How To Choose the Right Helmet for Skiing and Snowboarding

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Helmets are essential for skiing and riding safely. Here’s how to pick the right one for you.

Like your skis, boots, and poles (or your board and boots), a helmet should be at the top of your equipment list when you go skiing or riding. It’s an essential piece of safety gear, and it’ll protect your head during falls or collisions with trees, rocks, and other obstacles. A good helmet will also keep you comfortable: Today’s helmets are warmer than ever, and many are adjustable for better airflow come spring. Here’s how to find the right one for you.

Consider the Conditions 

Skiing and snowboarding are winter activities, so snowsport-specific helmets are designed for warmth. But the amount you’ll need depends on whether you’re nailing a first descent in Antarctica or a schussing corn on a spring afternoon in Aspen. Consider the conditions you’ll be riding in most often, and use that to guide your shopping. In addition, many helmets offer closable vents and removable earmuff pads so they’ll be comfortable on both cold and warmer days.

Find the Right Fit 

Before shopping, measure your head circumference using a flexible tape measure or a piece of string (wrap the string around your head at its widest point, cut it at that length, and measure the string). Review the manufacturer’s sizing chart and select a helmet that fits your head size. Most ski and snowboard helmets have an adjustable fit (via a rear dial or additional padding), which helps you fine-tune the sizing. The helmet should feel snug but not uncomfortable, all of the padding should rest against your head, and it should stay in place when you shake your head or push on the helmet. 

Chin Strap

The chin strap should also be snug yet comfortable. No more than two fingers should fit between your chin and the strap once tightened. Pro tip: If you yawn, the helmet should pull down on your head. If it doesn’t, tighten up the chin strap.


“Gaper gap” is more than a fashion faux pas; it also creates a cold spot on your forehead between your goggles and helmet. Avoid this by trying your helmet on with your goggles. Together, they should create a seamless fit without any space between the helmet brim and the top of your goggles. However, the helmet shouldn’t sit so low on your head that it pushes your goggles down.

two skiers on a mountain wearing helmets

Helmet Materials & Safety Tech

Most ski and snowboard helmets are half-shell helmets: They have removable ear pads inside a hard outer shell and soft liners that are (usually) washable. Full-shell helmets have hard sides over the ears and are typically used for racing.

In addition, most helmets use a two-layer system for protection: a hard outer shell made of impact-resistant plastic, and an inner layer of expanded polystyrene (EPS) foam that compresses to dissipate impact forces. More advanced technologies further reduce impact forces to lower the chances of sustaining a concussion or other head injury if you crash. These are the main ones to know:


MIPS, or Multi-directional Impact Protection System, can be found in many brands’ helmets. It consists of a thin liner between your helmet’s foam and your head that’s designed to slide a few millimeters upon impact. This reduces rotational forces by spreading the brunt of the impact.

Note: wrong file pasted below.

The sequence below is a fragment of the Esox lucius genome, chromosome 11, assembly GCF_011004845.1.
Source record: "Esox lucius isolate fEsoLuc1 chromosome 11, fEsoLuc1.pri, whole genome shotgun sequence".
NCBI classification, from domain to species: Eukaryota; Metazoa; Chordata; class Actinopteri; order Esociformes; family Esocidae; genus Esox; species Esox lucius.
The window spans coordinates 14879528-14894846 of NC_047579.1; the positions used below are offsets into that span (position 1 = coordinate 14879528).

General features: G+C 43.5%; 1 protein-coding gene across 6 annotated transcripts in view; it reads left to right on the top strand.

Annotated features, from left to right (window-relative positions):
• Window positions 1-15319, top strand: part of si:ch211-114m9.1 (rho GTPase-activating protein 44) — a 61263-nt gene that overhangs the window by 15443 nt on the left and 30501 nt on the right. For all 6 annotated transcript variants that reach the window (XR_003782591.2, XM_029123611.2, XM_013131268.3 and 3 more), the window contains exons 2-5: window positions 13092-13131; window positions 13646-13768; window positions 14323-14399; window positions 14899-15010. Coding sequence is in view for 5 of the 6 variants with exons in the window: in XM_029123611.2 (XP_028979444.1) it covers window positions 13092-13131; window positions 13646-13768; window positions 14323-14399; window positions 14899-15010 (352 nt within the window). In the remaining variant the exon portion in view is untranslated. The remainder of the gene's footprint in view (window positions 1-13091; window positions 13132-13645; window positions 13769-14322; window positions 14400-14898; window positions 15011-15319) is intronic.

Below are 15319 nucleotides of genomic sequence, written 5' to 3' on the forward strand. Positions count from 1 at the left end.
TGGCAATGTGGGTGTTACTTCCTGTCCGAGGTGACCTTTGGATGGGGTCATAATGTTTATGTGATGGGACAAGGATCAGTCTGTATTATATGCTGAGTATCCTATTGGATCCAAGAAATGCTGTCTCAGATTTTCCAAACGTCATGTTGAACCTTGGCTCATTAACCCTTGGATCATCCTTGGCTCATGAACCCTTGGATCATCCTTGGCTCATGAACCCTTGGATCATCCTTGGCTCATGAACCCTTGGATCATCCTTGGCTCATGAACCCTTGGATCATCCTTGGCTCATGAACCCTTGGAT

WaveCel helmets have an additional mesh layer of molded plastic that will glide, crumple, and flex on impact to reduce rotational forces and dissipate the overall force of the impact.


An acronym for Shearing Pad Inside, SPIN is a proprietary design by helmet maker POC. It utilizes interior silicone pads that shear during a collision to soak up rotational forces and blunt the impact.

Safety Certifications

Make sure your helmet is ASTM (American Society for Testing and Materials) certified, which signifies it meets industry safety standards in the U.S. Some helmets might also be marked CE, which means it meets the equivalent European standards.


Most ski and snowboard helmets have vents to shed heat and create cooling airflow around your head. Many also have venting near the brow to promote air circulation in your goggles and keep them from fogging up. Higher end models employ adjustable vents: Using a switch or toggle on the helmet, you can open and close them to get more or less airflow.


Audio compatibility has become a big part of helmet design. Many helmets now come equipped with pre-installed headphones in the ear pads and built-in control toggles for volume and music playback. Many also come with zippered or velcro compartments in the ear pads to accommodate wired or wireless earbuds.

Color and Style 

Protection is more important than fashion, but get a helmet that looks good—you’ll be more likely to wear it. (A helmet that sits in your closet won’t do anything to keep you safe.)


Protecting your head is a worthwhile investment, but everyone has different budgets to work with. Decide how much you’re willing to spend and then aim to get the best protection possible in that price range.


Replace your helmet after a big impact and/or after several seasons of use. Never buy a used helmet—it’s often impossible to tell if a used lid has internal foam damage.

All articles are for general informational purposes.  Each individual’s needs, preferences, goals and abilities may vary.  Be sure to obtain all appropriate training, expert supervision and/or medical advice before engaging in strenuous or potentially hazardous activity.